• Muthumani Nambi

Choice of Microservices Development Environment Impacts Velocity - Part 1

Distributed software applications using microservices-based architecture are becoming common in the application development space. While microservices-based architecture offers a lot of benefits, it also creates new challenges. In this post, I will explore how the choice of development environment impacts development velocity.

SaaS, scalability and agility are factors driving the adoption of microservices architecture. Along with the benefits, it brings in complexity in deployment, monitoring, debugging, testing, and development. Tools are evolving to address some of these challenges, particularly for deployment and monitoring areas: Kubernetes for deployment, Prometheus/Grafana for monitoring, OpenTracing for distributed tracing, ELK/EFK for centralized logging, etc.

How are tools evolving to support the development of microservices?

Before answering this question, let us understand the challenges in microservices development and debugging. In the early stages of microservices adoption when you have just a few services, the needs may not appear to be much different from a monolith. However by the time you get to 12-15 services, the needs diverge significantly.

As a developer, I work on only one or a couple of services at a time. When my service is deployed, requests come into my service and requests may go out from my service to other services. Before I check-in my changes from the development environment, how do I test my service? Below are several questions that should be considered.

  1. How can I drive requests which mimic the requests in the integration / staging / prod environments? Should I handcraft a variety of requests covering different use cases?

  2. What if there is an issue in my service discovered in integration/staging/prod? How can I send exactly the same request to the service running in an IDE?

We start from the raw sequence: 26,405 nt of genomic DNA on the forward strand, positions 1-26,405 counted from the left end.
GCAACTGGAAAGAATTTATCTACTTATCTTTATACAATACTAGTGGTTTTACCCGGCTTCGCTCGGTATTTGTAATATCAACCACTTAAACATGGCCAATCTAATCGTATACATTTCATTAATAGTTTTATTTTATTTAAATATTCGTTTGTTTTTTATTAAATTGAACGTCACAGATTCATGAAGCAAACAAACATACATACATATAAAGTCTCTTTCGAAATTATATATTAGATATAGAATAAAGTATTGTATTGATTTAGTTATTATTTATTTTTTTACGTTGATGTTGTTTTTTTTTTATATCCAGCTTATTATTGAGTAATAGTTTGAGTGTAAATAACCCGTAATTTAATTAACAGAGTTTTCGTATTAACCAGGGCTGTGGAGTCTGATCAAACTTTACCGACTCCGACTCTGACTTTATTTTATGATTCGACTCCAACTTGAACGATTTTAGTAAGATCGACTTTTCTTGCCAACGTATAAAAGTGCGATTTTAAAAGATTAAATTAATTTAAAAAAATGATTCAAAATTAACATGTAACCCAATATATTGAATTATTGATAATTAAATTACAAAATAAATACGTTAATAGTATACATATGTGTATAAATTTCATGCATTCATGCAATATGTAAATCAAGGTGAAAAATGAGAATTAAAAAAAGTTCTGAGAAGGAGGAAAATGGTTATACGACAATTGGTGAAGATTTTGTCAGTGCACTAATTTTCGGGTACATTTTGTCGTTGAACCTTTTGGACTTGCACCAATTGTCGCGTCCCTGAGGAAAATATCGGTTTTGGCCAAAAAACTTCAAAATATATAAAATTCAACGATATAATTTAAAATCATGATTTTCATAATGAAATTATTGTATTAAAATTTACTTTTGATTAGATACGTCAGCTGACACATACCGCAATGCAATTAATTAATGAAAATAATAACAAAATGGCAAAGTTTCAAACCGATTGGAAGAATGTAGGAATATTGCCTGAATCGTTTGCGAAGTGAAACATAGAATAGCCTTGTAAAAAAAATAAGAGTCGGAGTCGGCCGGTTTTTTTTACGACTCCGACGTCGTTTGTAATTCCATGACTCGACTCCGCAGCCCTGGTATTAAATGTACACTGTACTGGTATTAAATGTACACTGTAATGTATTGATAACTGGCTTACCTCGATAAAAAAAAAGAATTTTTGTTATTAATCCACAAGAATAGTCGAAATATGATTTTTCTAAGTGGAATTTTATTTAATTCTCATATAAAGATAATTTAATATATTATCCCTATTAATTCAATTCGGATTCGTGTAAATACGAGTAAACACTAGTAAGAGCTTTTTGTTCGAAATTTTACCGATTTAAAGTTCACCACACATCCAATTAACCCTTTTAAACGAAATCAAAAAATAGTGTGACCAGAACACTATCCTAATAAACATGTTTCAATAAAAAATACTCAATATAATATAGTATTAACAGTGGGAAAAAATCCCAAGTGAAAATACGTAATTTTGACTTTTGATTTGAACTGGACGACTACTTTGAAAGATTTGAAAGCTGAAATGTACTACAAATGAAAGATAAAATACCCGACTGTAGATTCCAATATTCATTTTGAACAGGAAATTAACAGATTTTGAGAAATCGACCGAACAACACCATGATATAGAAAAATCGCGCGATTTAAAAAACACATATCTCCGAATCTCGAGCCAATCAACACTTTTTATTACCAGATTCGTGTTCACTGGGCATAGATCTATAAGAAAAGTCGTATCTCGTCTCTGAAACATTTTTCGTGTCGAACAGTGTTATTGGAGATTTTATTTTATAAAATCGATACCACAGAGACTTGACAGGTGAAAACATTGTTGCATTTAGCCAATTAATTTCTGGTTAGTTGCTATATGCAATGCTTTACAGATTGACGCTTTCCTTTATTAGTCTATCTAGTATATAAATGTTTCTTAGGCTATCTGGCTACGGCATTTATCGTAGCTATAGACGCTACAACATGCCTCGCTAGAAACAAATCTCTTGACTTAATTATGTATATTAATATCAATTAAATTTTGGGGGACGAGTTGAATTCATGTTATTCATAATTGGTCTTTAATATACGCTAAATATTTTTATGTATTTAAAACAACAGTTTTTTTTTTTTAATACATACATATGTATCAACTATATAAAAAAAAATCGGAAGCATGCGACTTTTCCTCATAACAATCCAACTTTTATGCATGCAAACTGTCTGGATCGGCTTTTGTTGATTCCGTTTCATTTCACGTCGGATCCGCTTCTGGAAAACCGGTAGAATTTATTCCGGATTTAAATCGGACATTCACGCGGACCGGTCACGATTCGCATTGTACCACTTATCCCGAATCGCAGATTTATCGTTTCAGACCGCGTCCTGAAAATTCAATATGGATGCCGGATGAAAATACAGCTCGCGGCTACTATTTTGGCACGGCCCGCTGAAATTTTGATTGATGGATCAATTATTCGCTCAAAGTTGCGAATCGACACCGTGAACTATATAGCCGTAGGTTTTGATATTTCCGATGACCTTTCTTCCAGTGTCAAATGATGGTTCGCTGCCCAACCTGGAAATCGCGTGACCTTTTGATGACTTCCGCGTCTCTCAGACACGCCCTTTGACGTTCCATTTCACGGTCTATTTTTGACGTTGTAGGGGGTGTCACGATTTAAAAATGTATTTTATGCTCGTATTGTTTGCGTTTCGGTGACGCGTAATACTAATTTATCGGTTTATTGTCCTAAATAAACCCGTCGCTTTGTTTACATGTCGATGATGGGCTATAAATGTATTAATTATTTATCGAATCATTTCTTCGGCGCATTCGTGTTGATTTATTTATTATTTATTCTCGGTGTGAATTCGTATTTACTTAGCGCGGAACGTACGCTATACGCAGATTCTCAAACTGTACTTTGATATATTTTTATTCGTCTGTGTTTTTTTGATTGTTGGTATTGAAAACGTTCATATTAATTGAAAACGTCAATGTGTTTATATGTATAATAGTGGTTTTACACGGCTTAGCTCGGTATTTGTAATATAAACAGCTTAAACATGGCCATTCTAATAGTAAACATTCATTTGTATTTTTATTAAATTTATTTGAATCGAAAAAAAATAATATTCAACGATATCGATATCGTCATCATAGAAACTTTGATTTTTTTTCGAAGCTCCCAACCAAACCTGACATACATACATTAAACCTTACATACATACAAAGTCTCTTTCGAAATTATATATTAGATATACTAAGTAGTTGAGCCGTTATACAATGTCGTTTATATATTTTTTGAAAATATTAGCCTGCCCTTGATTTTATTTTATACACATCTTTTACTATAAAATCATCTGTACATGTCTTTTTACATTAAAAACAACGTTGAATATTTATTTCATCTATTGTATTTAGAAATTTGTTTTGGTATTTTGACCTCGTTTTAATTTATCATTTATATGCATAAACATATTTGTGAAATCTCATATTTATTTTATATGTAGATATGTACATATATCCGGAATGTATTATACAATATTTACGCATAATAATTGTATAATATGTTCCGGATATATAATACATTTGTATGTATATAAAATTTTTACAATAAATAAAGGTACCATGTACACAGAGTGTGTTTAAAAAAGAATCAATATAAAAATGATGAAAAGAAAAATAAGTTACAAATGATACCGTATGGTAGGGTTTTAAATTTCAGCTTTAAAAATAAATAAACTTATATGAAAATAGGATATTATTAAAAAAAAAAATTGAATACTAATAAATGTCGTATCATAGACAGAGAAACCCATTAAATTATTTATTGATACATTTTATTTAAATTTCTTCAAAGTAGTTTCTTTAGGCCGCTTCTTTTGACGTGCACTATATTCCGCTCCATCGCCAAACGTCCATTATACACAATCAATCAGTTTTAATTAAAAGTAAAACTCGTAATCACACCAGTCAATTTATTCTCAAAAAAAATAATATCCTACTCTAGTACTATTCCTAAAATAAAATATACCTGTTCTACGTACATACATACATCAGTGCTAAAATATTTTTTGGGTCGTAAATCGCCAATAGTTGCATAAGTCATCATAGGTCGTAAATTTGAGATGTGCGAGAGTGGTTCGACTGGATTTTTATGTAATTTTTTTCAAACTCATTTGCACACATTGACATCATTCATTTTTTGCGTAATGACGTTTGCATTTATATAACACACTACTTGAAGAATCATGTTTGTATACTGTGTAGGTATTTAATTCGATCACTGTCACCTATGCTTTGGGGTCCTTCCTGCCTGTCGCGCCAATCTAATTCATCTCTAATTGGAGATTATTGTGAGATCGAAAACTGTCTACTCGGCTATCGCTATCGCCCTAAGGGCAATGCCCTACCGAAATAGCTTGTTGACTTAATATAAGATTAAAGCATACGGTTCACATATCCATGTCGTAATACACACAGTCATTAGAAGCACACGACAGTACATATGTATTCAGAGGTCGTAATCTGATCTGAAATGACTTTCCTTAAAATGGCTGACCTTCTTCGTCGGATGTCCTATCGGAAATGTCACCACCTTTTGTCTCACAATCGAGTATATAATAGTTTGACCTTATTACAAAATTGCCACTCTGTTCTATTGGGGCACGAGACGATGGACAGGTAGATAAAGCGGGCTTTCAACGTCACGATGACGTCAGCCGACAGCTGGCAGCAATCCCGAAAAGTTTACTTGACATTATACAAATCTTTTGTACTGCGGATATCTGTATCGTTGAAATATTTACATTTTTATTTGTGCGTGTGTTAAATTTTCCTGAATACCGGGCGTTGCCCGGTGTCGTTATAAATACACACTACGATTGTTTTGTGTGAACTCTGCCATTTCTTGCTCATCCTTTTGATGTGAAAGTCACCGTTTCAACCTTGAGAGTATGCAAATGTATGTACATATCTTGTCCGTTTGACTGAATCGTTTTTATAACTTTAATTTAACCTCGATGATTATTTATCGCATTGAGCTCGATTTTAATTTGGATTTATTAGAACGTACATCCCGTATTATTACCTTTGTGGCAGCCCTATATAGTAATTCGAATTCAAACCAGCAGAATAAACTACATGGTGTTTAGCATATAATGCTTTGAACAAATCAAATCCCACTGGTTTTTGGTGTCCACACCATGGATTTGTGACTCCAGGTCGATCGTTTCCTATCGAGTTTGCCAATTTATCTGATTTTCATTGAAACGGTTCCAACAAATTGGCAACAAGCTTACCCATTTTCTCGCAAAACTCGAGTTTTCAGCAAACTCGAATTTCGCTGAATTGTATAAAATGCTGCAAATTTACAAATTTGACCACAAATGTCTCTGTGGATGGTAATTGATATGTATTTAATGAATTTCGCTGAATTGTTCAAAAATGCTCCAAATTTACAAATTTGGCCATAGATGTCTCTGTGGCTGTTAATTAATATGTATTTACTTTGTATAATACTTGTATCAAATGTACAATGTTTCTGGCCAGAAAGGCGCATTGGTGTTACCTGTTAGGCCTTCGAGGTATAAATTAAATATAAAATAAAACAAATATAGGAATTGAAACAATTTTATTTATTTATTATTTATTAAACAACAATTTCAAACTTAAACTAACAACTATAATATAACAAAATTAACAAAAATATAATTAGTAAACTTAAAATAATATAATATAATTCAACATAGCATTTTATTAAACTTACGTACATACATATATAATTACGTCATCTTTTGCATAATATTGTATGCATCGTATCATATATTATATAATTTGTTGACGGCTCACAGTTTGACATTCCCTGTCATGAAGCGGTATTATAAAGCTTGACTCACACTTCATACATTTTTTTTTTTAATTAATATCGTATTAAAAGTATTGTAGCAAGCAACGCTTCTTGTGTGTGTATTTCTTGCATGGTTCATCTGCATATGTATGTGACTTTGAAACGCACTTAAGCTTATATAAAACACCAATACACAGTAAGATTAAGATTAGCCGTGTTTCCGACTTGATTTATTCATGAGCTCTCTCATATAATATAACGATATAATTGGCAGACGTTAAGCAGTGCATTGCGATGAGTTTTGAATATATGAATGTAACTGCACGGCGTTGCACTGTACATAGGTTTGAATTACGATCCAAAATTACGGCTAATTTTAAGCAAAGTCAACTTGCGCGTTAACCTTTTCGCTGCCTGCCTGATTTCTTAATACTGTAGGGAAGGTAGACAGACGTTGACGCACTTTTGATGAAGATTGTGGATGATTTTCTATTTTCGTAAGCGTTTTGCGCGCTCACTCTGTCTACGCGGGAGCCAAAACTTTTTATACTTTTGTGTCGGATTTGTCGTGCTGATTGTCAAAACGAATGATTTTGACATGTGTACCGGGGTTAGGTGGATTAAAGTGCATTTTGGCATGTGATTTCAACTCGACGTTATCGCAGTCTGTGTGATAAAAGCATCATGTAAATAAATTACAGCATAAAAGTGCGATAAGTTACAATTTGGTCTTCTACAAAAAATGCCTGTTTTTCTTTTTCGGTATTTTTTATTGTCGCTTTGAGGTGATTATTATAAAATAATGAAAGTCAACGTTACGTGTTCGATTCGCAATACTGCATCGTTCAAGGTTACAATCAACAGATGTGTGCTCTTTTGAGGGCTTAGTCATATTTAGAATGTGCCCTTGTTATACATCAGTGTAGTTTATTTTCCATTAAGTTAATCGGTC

3. If the changes I made alters the response of an API that my service exposes, is there an easy way to compare the earlier response and current response?

  4. When my service makes calls to other services, how are those requests fulfilled in my development environment? What are the options available today?

  5. Should I run all services that my service depends on locally? including the full dependency chain?

  6. How should I run the dependent services? In my local Kubernetes cluster? or use docker-compose? or directly run the services natively? Do I have enough resources on my laptop to run all the services locally?

  7. How do I ensure that all the dependent services deployed are the right version?

  8. If the dependent services are running in the cloud (for example, using solutions like tilt, scaffold, kelda), would it be cost-prohibitive to have dedicated environments for each developer? If it is a shared environment, how do I ensure that the environment is actually usable for every developer when they need it?

  9. Should I use mocks for the dependent services? How do I create faithful mock responses that correspond to my test requests? Should I use tools like wiremock, VCR, Hoverfly? Can I invest the time it takes to keep the handcrafted mock responses up to date as services evolve?

  10. Do I need the ability to debug my code with breakpoints from my IDE as I change the code?

  11. Do I have a single tool that solves all the problems, or I need to use different tools? What options are available today?

Part 2 of this series discusses the different options that are available today.